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Family carers

Good communication with family of people with dementia at end of life: reflections of an Admiral Nurse

As the incidence of dementia is increasing, so health and social care professionals are facing a challenge to deliver good quality end-of-life care. Historically, it is not an area that has been afforded much attention until recently, but interventions such as Admiral Nursing are well placed and equipped to work with and support families at this time. It is essential, in supporting a family to live as well as they can following a diagnosis of dementia, to facilitate dying well with or from dementia.

Wed, 04/03/2019 - 09:52

Benefits and burdens: family caregivers' experiences of assistive technology (AT) in everyday life with persons with young-onset dementia (YOD)

Background: People with dementia and their family caregivers may benefit from assistive technology (AT), but knowledge is scarce about family carers’ (FC) experiences and involvement in the use of AT in everyday life. Aim: To examine the FC roles and experiences with AT as means of supporting people with young onset-dementia (YOD). Method: Qualitative interview study with follow-up design.

Mon, 04/01/2019 - 13:46

Meeting the needs of carers of people at the end of life

Carers have a vital role in end of life care in all settings. They are essential in enabling people to live at home at the end of their lives. Carers give and receive care, and have a range of support needs related to this complex role. This article explores the context of caring at the end of life and considers the experience of carers, in particular those who have a non-professional and unpaid relationship with someone who is at the end of life, and the support they require.

Mon, 04/01/2019 - 12:54

Providing care for a person with late-stage dementia at home: What are carers' experiences?

Background It is widely reported that carers who provide care for a family member with dementia endure physical and psychological burdens. Not only do they fulfil an important role for the person with dementia but also for the wider society. This study aims to explore the experiences of carers who provide end-of-life care for a person with late-stage dementia at home. Method Semi-structured interviews were conducted with 17 current carers and 6 past carers of a family member with late-stage dementia.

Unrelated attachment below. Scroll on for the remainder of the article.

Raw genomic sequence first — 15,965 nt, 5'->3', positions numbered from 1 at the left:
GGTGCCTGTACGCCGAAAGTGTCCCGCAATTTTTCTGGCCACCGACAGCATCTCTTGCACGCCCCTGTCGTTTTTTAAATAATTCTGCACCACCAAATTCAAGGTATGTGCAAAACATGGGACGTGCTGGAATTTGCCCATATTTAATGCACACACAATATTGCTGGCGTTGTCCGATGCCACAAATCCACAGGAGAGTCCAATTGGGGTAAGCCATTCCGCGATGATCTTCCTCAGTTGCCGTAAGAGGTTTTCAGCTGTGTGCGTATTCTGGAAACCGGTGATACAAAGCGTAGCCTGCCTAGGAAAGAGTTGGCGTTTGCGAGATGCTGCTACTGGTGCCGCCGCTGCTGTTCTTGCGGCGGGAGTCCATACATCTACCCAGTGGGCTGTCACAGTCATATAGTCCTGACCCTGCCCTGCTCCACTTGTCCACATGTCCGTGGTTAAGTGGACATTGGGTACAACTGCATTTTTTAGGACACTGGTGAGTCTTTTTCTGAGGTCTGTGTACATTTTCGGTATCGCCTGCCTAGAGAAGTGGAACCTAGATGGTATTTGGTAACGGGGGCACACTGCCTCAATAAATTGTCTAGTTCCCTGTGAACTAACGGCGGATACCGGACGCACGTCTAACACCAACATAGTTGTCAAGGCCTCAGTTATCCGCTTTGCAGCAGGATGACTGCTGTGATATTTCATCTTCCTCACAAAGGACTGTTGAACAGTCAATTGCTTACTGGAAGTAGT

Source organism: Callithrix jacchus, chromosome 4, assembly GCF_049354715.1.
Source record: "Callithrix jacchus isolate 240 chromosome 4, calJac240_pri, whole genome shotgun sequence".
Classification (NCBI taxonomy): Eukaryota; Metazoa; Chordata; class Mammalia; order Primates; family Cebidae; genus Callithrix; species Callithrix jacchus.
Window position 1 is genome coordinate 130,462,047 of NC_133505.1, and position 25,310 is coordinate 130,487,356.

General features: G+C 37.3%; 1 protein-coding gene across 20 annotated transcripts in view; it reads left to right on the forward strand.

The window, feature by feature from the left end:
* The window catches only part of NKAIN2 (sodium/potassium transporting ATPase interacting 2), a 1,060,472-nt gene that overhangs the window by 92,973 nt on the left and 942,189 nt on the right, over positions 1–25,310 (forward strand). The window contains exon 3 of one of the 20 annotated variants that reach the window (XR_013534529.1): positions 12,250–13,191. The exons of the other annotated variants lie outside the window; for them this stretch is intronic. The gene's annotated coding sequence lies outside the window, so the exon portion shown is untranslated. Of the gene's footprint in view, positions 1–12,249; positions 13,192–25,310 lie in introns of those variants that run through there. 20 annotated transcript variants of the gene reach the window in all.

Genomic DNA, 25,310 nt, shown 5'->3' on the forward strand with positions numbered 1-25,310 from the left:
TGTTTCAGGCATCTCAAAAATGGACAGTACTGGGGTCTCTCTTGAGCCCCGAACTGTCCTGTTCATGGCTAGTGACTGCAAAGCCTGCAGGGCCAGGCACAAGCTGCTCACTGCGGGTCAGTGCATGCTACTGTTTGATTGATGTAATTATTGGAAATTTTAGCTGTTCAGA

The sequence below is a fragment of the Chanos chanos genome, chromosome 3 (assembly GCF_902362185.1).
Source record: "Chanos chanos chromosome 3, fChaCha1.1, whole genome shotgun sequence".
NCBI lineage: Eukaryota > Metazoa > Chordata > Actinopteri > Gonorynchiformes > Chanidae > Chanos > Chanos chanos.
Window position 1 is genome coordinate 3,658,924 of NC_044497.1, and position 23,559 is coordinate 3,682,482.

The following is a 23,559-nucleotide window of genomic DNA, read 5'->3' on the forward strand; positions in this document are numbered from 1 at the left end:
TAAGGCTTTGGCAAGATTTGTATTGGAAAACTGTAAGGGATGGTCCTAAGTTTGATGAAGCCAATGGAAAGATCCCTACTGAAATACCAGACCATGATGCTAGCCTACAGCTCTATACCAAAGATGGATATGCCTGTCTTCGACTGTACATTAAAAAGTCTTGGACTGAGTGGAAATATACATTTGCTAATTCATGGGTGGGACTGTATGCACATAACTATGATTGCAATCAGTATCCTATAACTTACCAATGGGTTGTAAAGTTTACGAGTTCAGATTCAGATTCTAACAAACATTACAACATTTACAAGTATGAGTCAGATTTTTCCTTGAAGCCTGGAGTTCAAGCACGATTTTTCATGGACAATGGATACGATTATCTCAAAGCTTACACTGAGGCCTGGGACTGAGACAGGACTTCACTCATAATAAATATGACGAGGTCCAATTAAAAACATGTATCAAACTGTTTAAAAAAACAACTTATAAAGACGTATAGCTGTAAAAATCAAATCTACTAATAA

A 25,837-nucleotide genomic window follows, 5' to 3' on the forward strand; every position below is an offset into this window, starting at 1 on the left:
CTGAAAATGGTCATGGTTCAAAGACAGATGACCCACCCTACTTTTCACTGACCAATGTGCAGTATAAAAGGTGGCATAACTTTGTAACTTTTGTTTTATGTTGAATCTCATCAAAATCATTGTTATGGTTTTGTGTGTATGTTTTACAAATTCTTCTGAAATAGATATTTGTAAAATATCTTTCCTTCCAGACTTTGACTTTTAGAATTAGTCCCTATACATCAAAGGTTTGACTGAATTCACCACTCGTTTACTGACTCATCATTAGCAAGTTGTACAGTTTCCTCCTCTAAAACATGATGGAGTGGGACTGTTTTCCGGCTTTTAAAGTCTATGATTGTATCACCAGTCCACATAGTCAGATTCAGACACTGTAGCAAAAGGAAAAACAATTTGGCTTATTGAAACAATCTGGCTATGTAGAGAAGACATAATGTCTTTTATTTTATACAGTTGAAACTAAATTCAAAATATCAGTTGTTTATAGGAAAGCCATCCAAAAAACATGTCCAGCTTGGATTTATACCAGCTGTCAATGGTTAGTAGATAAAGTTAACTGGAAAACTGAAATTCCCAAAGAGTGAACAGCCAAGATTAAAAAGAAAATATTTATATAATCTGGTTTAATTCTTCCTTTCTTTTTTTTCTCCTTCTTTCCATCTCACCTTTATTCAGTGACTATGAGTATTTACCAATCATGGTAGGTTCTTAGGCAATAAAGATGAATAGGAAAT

Mon, 04/01/2019 - 10:48

Carers’ experiences of group therapeutic songwriting: An interpretive phenomenological analysis

Supporting carers of people living with dementia to live happy and healthy lives is of international importance. This study aimed to explore carers’ experiences of participating in a creative group songwriting process. Four carers (2 male and 2 female) of people living with dementia participated in four therapeutic group songwriting sessions. Facilitated by two music therapists and support staff, the participants co-created a song that reflected their carer experiences allowing positive and negative perspectives to be represented in the song.

Fri, 03/29/2019 - 11:59

"Never at ease" - family carers within integrated palliative care: a multinational, mixed method study

Background: Family carers manage a wide range of responsibilities in the lives and care of patients receiving palliative care. They fulfil multiple roles and perform activities within different settings. This has immediate consequences on family carers’ every-day lives. According to literature, family carers in palliative care are both part of the formal and informal care network, but also persons in need of support.

Fri, 03/29/2019 - 11:49

Admiral Nurses delivering workplace clinics for family carers: Innovative practice

Dementia UK and The Charity for Civil Servants teamed up to test the acceptability and feasibility of delivering a work-based Admiral Nurse clinic to support family carers during their employed working hours. This paper presents some of the learning from this innovative approach.

Fri, 03/29/2019 - 10:08

The Impact of the Physical Home Environment for Family Carers of People with Dementia: A Qualitative Study

Background : The majority of people with dementia are cared for by their families at home. This study aimed to elicit family carers' perceptions on home environmental aspects and strategies with the view to identify barriers and facilitators when caring for a person with dementia at home. Design and methods : Thirteen co-resident family carers were engaged in semi-structured in-depth walking interviews.

Thu, 03/28/2019 - 14:56

Investigating what works to support family carers of people with dementia: a rapid realist review

Introduction :Advances in longevity and medicine mean that many more people in the UK survive life-threatening diseases but are instead susceptible to life-limiting diseases such as dementia. Within the next 10 years those affected by dementia in the UK is set to rise to over 1 million, making reliance on family care of people with dementia (PWD) essential. A central challenge is how to improve family carer support to offset the demands made by dementia care which can jeopardise carers’ own health. This review investigates ‘what works to support family carers of PWD’.

Thu, 03/28/2019 - 14:08

Core elements to understand and improve coping with Parkinson's disease in patients and family carers: A focus group study

 Aims: The aim of this study were: (1) To explore the meaning that coping with Parkinson's disease has for patients and family carers; (2) To suggest the components of an intervention focused on enhancing their coping with the disease. Background: Adapting to Parkinson's disease involves going through many difficult changes; however, it may improve quality of life in patients and family carers. One of the key aspects for facilitating the psychosocial adjustment to Parkinson's disease is the strengthening of coping skills.

Thu, 03/28/2019 - 13:17